MURAL: Meta-Learning Uncertainty-Aware Rewards for Outcome-Driven Reinforcement Learning

Kevin Li*, Abhishek Gupta*, Ashwin Reddy, Vitchyr Pong, Aurick Zhou, Justin Yu, Sergey Levine

UC Berkeley

Paper | Blog Post | Code

Presented at the 2021 International Conference on Machine Learning (ICML)


  • Reinforcement learning (RL) in its most general form requires solving a challenging uninformed search problem, in which rewards are sparsely observed

  • Shaped reward functions can help guide learning, but often require domain knowledge and can be misleading if not designed carefully

  • We aim to reformulate the RL problem to:

    • Make it easier to specify the task by simply providing examples of successful outcomes

    • Make learning more tractable by using the success examples for directed exploration


Code is available at

MURAL Algorithm

  1. The user provides examples of desired outcomes. There is no need for demonstrations or any additional guidance.

  2. At each iteration of RL, we use states visited by the policy as negative examples, then train our classifier to distinguish between visited states and goals.

  3. We run RL, where rewards are obtained by querying the classifier with an amortized version of Normalized Maximum Likelihood. We use p_NML(goal | state) as the reward.

Meta-Learning Normalized Maximum Likelihood (Meta-NML)

Normalized Maximum Likelihood (NML) requires retraining our model to convergence on every new test point, which would be computationally intractable on neural network models. We propose a novel meta-learning variant of NML (meta-NML) which learns a model initialization that can easily adapt to new points with arbitrary labels in just one or a few gradient steps.

Using meta-NML, we can approximate the desired NML outputs reasonably well in a fraction of the time, resulting in a ~2000x speedup compared to standard NML. This is crucial to making an NML based classifier method computationally tractable for RL.

Evaluation Domains

We evaluate our algorithm on a variety of reinforcement learning tasks:

Robotic manipulation

  • Three robotic tasks — pushing, door opening, and pick-and-place — with a Sawyer robot arm, previously considered in VICE-RAQ (Singh et al. 2019). We use the ground truth robot state (e.g. end effector and gripper positions); details on the state spaces are provided below for each environment.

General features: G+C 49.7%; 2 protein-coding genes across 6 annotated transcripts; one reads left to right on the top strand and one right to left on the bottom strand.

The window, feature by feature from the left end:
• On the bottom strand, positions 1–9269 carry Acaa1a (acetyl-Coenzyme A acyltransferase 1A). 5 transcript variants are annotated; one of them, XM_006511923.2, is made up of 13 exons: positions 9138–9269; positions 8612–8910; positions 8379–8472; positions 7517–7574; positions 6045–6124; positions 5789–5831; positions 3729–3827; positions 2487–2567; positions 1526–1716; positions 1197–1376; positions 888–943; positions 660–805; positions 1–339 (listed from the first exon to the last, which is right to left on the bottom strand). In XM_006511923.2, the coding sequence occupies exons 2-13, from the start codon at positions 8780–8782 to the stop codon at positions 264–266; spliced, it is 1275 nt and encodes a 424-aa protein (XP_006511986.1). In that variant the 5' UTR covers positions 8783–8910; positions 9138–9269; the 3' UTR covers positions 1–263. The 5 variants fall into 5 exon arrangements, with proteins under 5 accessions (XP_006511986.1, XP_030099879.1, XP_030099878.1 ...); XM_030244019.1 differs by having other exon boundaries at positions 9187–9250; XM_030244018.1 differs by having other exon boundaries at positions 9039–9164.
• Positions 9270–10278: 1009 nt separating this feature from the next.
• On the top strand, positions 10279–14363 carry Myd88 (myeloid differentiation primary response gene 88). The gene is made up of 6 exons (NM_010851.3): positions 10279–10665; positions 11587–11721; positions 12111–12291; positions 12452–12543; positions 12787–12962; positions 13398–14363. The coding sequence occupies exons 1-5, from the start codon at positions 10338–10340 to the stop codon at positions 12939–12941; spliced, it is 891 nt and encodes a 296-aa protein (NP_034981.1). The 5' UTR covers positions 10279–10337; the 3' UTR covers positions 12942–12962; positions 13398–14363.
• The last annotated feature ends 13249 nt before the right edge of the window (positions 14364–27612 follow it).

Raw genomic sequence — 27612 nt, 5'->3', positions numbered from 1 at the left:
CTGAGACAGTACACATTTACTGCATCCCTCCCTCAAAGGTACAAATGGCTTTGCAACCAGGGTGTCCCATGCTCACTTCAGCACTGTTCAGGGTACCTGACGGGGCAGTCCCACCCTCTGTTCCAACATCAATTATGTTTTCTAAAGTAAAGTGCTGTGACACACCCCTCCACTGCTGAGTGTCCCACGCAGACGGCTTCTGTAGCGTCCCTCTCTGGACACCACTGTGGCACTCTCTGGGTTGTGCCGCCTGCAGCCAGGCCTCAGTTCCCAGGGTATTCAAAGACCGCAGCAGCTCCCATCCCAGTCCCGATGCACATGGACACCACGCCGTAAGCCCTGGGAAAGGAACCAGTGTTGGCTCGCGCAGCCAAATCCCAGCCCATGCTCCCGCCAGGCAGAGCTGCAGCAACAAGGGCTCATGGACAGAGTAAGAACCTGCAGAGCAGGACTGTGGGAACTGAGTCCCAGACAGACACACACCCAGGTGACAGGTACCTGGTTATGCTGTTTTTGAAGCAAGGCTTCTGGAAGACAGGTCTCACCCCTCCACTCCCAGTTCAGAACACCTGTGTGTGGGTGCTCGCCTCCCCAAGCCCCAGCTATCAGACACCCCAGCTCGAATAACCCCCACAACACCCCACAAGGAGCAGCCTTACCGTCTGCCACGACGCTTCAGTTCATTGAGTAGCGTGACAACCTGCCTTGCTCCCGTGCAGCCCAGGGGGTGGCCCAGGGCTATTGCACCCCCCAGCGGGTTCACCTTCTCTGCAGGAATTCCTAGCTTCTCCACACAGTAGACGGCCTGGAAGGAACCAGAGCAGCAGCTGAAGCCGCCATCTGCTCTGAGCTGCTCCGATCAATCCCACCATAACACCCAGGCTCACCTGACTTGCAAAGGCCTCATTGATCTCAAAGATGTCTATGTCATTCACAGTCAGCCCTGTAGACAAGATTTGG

• One dexterous manipulation task which involves controlling a robot claw with a high action space (16 DoF) to move an object to a desired location.


  • Two 2D maze navigation problems, which require avoiding several local optima before reaching the goal. Previous classifier methods often get stuck on the other side of a wall, believing they are close enough to the desired goal.

  • One ant locomotion task, where a 15 DoF quadruped ant must navigate around a wall to the desired goal. For an algorithm to succeed on this task, in addition to being able to avoid local optima like in the other mazes, it must also scale well to higher state and action spaces.

Sawyer Push

The robot must push a puck to a fixed location.

State space: x, y, z coordinates of end effector and x, y coordinates of puck

Sawyer Door Opening

The robot must open the door to a 45 degree angle.

State space: x, y, z coordinates of end effector and angle of door

Sawyer Pick-and-Place

The robot must pick up a randomly placed ball from a table and raise it to a fixed location.

State space: x, y, z coordinates of end effector; x, y, z coordinates of ball; tightness of gripper

Dexterous Hand

The multi-fingered (16 DoF) hand must move the object to a fixed location.

State space: x, y, z coordinates of end effector

Zigzag Maze

The agent must navigate through an S-shaped corridor consisting of two walls.

State space: x and y coordinates of agent

Spiral Maze

The agent must navigate through a spiral-shaped corridor.

State space: x and y coordinates of agent

Ant Locomotion

The quadruped ant must navigate around a wall to the desired target.

State space: Center of mass, joint positions, and joint angles of the ant


We compare to prior classifier-based RL methods (VICE), goal-reaching algorithms (DDL), exploration bonuses (RND and counts), a heuristically shaped reward function, and a sparse reward.

Our algorithm is able to very quickly learn how to solve these challenging exploration tasks, often reaching significantly better asymptotic performance than most prior methods, and doing so significantly more efficiently. This suggests that MURAL is able to provide directed reward shaping and exploration that is substantially better than standard classifier-based methods (e.g., VICE).